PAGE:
Figure 4: Alignment of images. (a) Before treatment photograph: Yellow dots are the anatomic landmarks chosen for alignment to match those in follow - up photograph. (b) Follow - up photograph: Same anatomic landmarks in red. (c) Without digital alignment: Photographs of before treatment and follow - up on overlaying shows mismatching of anatomic landmarks. (d) With digital alignment: Yellow and red dots are superimposed to exactly match both photographs

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Figure 5: Separation of images after alignment

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The photo-editing software allows perfect alignment of photographs taken serially without altering color or contours of the lesions. By monitoring the same area over time sequentially, interpretation of changes is made easy [Figure 6]. Do et al. [4] had used serial digital photographs and similar spatial alignment software, the software Picture Window Pro 4.0 (Digital Light and Color, Belmont, MA, USA) to examine the evolution of facial acne lesions.
Figure 6: Serial tracking of acne scars before each laser sitting -Images are comparable and consistent

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Uses in dermatology

The applications of digital photography in our field include: [5]

  • Tracking serial photographs after cosmetic procedures like peels and lasers,
  • Storing patient data,
  • Medico-legal proof,
  • Discussion in forums and
  • Medical publications.

Future directions

The digital photography forms the basis of store-and-forward system of teledermatology. [6] The medical images are captured in the referring center and subsequently forwarded to the specialty centre. A proper digital photograph highlighting the representative lesions is essential for a dermatologist to make a reliable diagnosis. A number of issues have been raised regarding the standardization of telemedicine equipment. [7] Our instrument can be used by all referring centers to provide quality face images. It can also be used in the field of dentistry [8] to assess the improvement of facial profile after wearing orthodontic braces.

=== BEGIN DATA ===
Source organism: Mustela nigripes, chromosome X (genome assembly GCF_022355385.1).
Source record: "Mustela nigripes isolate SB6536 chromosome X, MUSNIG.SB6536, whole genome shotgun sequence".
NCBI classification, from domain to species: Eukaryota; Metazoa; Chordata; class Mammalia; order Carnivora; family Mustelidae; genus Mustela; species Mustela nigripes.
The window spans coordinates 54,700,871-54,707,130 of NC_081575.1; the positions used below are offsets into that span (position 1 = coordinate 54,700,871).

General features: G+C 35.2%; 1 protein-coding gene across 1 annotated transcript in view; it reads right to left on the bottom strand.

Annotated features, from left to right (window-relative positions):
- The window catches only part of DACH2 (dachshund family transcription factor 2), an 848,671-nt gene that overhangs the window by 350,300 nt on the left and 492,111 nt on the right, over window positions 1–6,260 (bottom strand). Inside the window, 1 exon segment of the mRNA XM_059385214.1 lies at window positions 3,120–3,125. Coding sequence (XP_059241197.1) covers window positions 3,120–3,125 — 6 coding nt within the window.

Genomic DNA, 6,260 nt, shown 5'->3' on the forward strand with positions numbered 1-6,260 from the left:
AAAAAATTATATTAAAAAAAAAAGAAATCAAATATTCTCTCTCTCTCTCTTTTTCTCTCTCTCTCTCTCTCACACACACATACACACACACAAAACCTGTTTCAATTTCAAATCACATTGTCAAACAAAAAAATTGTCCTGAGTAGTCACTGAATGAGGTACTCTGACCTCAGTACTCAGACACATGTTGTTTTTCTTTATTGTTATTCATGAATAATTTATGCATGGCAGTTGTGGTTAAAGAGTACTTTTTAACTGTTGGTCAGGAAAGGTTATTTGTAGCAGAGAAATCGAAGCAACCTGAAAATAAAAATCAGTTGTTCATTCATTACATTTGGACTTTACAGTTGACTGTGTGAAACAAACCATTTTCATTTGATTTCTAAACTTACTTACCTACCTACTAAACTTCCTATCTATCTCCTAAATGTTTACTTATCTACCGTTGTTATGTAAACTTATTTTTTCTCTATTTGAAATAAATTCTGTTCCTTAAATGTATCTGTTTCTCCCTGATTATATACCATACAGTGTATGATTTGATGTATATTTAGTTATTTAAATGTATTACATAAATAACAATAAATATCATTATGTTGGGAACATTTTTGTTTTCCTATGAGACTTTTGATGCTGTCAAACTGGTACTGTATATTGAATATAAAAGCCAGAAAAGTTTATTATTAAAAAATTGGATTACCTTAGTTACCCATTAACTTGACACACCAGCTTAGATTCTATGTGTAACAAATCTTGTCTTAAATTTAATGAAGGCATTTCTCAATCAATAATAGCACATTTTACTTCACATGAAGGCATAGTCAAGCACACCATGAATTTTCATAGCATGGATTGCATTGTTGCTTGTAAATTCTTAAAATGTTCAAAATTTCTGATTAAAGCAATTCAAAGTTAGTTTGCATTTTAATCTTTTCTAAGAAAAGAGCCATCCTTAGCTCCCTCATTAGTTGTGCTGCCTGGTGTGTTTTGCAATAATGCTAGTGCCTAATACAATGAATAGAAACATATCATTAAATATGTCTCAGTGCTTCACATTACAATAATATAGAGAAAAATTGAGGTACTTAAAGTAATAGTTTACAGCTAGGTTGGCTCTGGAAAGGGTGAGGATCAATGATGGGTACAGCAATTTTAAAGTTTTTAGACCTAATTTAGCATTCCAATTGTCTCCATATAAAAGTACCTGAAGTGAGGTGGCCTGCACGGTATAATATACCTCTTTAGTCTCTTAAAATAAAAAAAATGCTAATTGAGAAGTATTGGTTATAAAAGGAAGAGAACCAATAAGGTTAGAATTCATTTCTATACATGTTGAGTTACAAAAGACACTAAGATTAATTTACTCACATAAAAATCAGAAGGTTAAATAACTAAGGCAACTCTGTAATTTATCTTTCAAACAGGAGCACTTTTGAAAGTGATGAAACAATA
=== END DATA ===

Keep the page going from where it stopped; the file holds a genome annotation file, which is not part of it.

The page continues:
Conclusion Top

Digital photography is transforming the specialty of dermatology [9] and standardization of photographs is of prime importance in this era of digital technology. The major limiting factor in a developing country like India is the cost of such sophisticated instruments to provide images of high quality. Hence there are always alternatives to get the best out of the resources we have and this device is one kind of it. Digital photography along with image analysis will open avenues onto a more detailed view of the patient and their response to treatment. [10]

   Acknowledgement Top

We would like to thank the Manipal workshop for designing the instrument as per our instructions.

   References Top

1.Kaliyadan F, Manoj J, Venkitakrishnan S, Dharmaratnam AD. Basic digital photography in dermatology. Indian J Dermatol Venereol Leprol 2008;74:532-6.  Back to cited text no. 1
[PUBMED]  Medknow Journal  
2.Patricoski C, Ferguson AS, Brudzinski J, Spargo G. Selecting the right digital camera for telemedicine-choice for 2009. Telemed J E Health 2010;16:201-8.  Back to cited text no. 2
3.OMNIA imaging system. Available from: [Last Accessed on 2011 Nov 25].  Back to cited text no. 3
4.Do TT, Zarkhin S, Orringer JS, Nemeth S, Hamilton T, Sachs D, et al. Computer-assisted alignment and tracking of acne lesions indicate that most inflammatory lesions arise from comedones and de novo. J Am Acad Dermatol 2008;58:603-8.  Back to cited text no. 4
5.Mutalik S. Digital clinical photography: Practical tips. J Cutan Aesthet Surg 2010;3:48-51.  Back to cited text no. 5
[PUBMED]  Medknow Journal  
6.Kanthraj GR. Teledermatology: Its role in dermatosurgery. J Cutan Aesthet Surg 2008;1:68-74.  Back to cited text no. 6
[PUBMED]  Medknow Journal  
7.Feroze K. Teledermatology in India: Practical implications. Indian J Med Sci 2008;62:208-14.  Back to cited text no. 7
[PUBMED]  Medknow Journal  
8.Chossegros C, Guyot L, Mantout B, Cheynet F, Olivi P, Blank JL. [Medical and dental digital photography. Choosing a cheap and user-friendly camera]. Rev Stomatol Chir Maxillofac 2010;111:79-83.  Back to cited text no. 8
9.Ratner D, Thomas CO, Bickers D. The uses of digital photography in dermatology. J Am Acad Dermatol 1999;41:749-56.  Back to cited text no. 9
10.Papier A, Peres MR, Bobrow M, Bhatia A. The digital imaging system and dermatology. Int J Dermatol 2000;39:561-75.  Back to cited text no. 10

What is new? A low-cost instrument has been devised to provide consistent digital facial images that is comparable to the higher end alternatives.


  [Figure 1], [Figure 2], [Figure 3], [Figure 4], [Figure 5], [Figure 6]

  [Table 1]